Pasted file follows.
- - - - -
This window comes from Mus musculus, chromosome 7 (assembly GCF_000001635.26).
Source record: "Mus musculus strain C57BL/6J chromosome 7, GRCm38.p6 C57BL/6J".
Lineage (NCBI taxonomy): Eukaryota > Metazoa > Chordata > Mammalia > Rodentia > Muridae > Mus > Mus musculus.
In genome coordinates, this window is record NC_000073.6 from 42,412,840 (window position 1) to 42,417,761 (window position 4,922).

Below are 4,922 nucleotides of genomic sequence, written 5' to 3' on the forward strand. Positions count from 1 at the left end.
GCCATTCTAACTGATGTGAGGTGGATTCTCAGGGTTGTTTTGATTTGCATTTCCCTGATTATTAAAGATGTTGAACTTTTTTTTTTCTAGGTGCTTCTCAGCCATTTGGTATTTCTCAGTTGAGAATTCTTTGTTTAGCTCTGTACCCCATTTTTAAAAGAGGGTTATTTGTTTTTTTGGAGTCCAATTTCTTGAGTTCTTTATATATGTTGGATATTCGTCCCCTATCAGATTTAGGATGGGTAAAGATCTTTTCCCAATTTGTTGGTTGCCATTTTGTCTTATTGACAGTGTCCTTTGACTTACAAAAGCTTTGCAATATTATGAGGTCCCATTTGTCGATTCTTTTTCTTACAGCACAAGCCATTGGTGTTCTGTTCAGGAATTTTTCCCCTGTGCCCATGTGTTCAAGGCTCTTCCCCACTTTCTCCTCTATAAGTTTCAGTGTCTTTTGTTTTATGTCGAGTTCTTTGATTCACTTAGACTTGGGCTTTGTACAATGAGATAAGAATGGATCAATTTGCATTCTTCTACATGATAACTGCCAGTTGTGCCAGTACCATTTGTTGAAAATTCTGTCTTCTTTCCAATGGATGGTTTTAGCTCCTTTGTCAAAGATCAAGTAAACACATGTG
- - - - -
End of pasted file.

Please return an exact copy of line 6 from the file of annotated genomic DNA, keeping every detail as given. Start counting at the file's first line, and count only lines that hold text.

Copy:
GCCATTCTAACTGATGTGAGGTGGATTCTCAGGGTTGTTTTGATTTGCATTTCCCTGATTATTAAAGATGTTGAACTTTTTTTTTTCTAGGTGCTTCTCAGCCATTTGGTATTTCTCAGTTGAGAATTCTTTGTTTAGCTCTGTACCCCATTTTTAAAAGAGGGTTATTTGTTTTTTTGGAGTCCAATTTCTTGAGTTCTTTATATATGTTGGATATTCGTCCCCTATCAGATTTAGGATGGGTAAAGATCTTTTCCCAATTTGTTGGTTGCCATTTTGTCTTATTGACAGTGTCCTTTGACTTACAAAAGCTTTGCAATATTATGAGGTCCCATTTGTCGATTCTTTTTCTTACAGCACAAGCCATTGGTGTTCTGTTCAGGAATTTTTCCCCTGTGCCCATGTGTTCAAGGCTCTTCCCCACTTTCTCCTCTATAAGTTTCAGTGTCTTTTGTTTTATGTCGAGTTCTTTGATTCACTTAGACTTGGGCTTTGTACAATGAGATAAGAATGGATCAATTTGCATTCTTCTACATGATAACTGCCAGTTGTGCCAGTACCATTTGTTGAAAATTCTGTCTTCTTTCCAATGGATGGTTTTAGCTCCTTTGTCAAAGATCAAGTAAACACATGTG